The Shell Beds Of Florida

Aug 13 08:18 2010 David Bunch Print This Article

While the Miocene fauna is but incompletely known additional fossils are from time to time being uncovered thus helping to piece together the story of the past mammalian life of Florida. The Pliocene epoch was also one of continued shallow water or estuary type of deposition. It was during this time that the beds of phosphate, which have contributed so generously to the mineral wealth of the State, were being accumulated.

While the Miocene fauna is but incompletely known additional fossils are from time to time being uncovered thus helping to piece together the story of the past mammalian life of Florida. The Pliocene epoch was also one of continued shallow water or estuary type of deposition. It was during this time that the beds of phosphate,Guest Posting which have contributed so generously to the mineral wealth of the State, were being accumulated. The discovery of phosphate in Florida dates back to 1888. Nearly 60,000,000 tons, with a value of more than $200,000,000, have so far been produced in Florida. Also, in other areas, one of the most profusely fossiliferous shell marls in the world was being laid down, namely the Caloosahatchee, which is typically exposed along the upper part of the Caloosahatchee River in southern Florida. Shell beds of Pliocene age occur not only on the Caloosahatchee River but also over a rather extended area in southern Florida as well as in the valley of the St. Johns River in the east-central portion of the State.

In western Florida and through the central portion of the Peninsula materials of a different character were laid down. These were composed mostly of sand, gravel and clay; the latter including the high-grade, white-burning, sedimentary kaolin deposits, these being of particular economic value. These were evidently accumulated as river, beach or perhaps delta deposits. During this period, too, the mammalian life was more abundant and widespread, many remains having been recovered in the process of mining both the hard rock phosphates of west-central Florida and the land pebble phosphates of southern Florida. These include various species of horse, the heavy-bodied rhinoceros as well as a type of rhinoceros more like the recent form, a beardog animal, peccary, camel, and mastodon. Of the latter special mention should be made of the early serrate-toothed, four-tusked type, having tusks in the lower as well as the upper jaws.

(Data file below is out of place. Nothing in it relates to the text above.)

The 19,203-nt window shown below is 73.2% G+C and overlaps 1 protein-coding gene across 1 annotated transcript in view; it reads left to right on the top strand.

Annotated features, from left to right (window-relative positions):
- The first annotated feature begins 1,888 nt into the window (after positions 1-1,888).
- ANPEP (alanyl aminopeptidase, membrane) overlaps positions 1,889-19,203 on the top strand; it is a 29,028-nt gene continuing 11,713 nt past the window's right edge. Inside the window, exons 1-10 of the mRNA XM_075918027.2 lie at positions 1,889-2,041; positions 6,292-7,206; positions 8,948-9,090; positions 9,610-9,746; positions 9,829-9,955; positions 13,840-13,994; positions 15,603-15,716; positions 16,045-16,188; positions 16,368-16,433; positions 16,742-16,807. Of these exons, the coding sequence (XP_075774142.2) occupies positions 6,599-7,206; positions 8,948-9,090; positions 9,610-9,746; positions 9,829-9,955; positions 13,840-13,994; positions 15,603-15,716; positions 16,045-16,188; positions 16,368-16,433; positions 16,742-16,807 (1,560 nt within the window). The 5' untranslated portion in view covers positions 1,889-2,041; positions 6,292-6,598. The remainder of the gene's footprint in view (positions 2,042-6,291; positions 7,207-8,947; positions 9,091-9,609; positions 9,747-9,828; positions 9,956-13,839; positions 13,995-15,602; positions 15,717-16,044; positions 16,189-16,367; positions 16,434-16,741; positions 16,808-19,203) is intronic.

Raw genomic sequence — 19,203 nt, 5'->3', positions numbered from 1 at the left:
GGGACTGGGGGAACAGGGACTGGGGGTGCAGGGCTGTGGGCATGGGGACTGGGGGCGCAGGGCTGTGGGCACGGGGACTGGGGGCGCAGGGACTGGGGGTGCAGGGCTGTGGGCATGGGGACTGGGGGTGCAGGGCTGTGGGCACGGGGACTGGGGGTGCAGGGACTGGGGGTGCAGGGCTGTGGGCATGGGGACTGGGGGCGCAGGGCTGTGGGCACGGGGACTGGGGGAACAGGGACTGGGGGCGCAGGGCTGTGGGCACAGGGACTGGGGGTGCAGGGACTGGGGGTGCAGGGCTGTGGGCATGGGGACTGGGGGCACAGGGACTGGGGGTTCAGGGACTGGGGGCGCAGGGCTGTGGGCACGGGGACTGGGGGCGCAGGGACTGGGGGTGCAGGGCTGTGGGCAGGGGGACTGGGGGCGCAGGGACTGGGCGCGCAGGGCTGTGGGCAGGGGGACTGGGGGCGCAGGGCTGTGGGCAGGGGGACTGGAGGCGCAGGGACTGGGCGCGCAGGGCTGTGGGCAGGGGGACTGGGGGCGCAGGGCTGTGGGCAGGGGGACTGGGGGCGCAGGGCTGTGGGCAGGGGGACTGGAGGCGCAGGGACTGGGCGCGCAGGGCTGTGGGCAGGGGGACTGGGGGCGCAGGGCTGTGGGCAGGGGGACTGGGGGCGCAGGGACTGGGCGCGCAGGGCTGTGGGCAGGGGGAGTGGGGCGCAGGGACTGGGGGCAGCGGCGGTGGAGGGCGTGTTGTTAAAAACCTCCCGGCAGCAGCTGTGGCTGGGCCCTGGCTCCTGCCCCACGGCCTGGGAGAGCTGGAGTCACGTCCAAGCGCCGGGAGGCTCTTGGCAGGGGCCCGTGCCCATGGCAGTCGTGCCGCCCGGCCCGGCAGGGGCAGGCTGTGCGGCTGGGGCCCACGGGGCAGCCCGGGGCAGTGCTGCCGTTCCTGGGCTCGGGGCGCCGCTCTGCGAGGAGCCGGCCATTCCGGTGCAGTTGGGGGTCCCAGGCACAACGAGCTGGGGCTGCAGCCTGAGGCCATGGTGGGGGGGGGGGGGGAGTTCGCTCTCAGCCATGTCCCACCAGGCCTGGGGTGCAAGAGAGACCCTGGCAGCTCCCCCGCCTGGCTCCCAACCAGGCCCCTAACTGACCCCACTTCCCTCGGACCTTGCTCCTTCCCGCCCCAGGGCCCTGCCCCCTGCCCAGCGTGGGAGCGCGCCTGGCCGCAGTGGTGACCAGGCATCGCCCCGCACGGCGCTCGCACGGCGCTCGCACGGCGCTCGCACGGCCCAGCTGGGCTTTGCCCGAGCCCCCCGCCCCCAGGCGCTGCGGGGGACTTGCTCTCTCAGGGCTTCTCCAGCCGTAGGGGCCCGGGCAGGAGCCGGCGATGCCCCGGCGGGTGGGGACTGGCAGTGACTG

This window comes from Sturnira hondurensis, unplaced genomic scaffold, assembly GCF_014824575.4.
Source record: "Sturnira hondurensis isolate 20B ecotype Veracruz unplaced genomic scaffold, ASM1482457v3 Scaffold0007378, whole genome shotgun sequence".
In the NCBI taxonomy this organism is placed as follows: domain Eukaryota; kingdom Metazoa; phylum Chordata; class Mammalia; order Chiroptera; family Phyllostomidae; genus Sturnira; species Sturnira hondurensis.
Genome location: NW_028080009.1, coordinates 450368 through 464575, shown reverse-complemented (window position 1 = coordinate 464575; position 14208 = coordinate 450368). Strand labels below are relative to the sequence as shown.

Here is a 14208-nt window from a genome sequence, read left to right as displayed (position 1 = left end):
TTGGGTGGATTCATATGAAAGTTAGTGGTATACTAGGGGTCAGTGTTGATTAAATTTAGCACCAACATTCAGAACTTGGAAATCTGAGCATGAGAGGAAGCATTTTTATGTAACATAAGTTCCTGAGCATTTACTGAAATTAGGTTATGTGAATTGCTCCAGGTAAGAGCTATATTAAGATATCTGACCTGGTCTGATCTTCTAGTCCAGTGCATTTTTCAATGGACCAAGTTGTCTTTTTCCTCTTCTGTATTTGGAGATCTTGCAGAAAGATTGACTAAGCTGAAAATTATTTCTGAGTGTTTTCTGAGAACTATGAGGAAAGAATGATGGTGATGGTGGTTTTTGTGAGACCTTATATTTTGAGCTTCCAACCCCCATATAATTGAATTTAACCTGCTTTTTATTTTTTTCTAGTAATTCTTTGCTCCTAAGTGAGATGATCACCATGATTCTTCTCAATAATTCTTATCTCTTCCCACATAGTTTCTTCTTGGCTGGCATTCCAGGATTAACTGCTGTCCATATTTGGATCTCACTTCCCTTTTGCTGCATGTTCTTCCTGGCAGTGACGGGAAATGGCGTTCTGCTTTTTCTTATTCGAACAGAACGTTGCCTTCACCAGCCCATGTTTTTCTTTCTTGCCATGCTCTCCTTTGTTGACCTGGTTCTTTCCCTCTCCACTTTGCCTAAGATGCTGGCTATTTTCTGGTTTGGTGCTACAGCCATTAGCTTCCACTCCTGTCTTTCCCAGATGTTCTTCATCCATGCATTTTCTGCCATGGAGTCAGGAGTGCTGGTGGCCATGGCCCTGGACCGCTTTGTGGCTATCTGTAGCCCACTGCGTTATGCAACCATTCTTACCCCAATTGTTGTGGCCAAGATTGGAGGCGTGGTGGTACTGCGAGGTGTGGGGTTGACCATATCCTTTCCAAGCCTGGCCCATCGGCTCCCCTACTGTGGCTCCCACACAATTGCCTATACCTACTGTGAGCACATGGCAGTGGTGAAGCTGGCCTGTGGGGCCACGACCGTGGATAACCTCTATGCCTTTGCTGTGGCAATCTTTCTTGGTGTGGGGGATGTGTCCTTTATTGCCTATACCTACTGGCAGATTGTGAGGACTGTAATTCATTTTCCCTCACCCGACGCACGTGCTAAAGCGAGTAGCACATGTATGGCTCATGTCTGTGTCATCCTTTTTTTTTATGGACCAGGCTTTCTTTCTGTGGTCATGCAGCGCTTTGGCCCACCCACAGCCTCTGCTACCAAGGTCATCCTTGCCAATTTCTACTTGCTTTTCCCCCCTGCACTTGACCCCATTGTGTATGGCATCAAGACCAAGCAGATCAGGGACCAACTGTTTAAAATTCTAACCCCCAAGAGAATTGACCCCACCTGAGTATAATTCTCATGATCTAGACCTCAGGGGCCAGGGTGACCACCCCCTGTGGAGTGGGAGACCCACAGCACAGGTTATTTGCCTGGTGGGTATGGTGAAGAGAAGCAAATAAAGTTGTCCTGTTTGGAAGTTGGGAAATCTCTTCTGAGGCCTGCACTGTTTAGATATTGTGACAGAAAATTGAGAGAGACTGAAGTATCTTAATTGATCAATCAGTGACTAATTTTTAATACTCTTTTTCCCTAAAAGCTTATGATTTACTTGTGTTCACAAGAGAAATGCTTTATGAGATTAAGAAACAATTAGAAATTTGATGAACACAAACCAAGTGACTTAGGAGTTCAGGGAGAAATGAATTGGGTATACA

The mastodons are old world migrants doubtless reaching America from Asia. During the Pliocene they were evidently well established in Florida as shown by the remains so far recovered. With the ushering in of the Pleistocene, or the last geological period, when different ice sheets covered approximately the northern one-half of North America, Florida was in large part covered by a shallow sea in which, during minor oscillations, were laid down sand, shell marls, limestones and swamp deposits, which are encountered today along the East Coast, throughout the Everglades and southern Florida, with lesser areas in other sections. It was in this period, too, that the Keys, or coral reefs, off the southern tip of Florida, were being built up and the white oolitic limestone, used so extensively in construction work of all kinds along the lower East Coast in the vicinity of Miami, was also being deposited.


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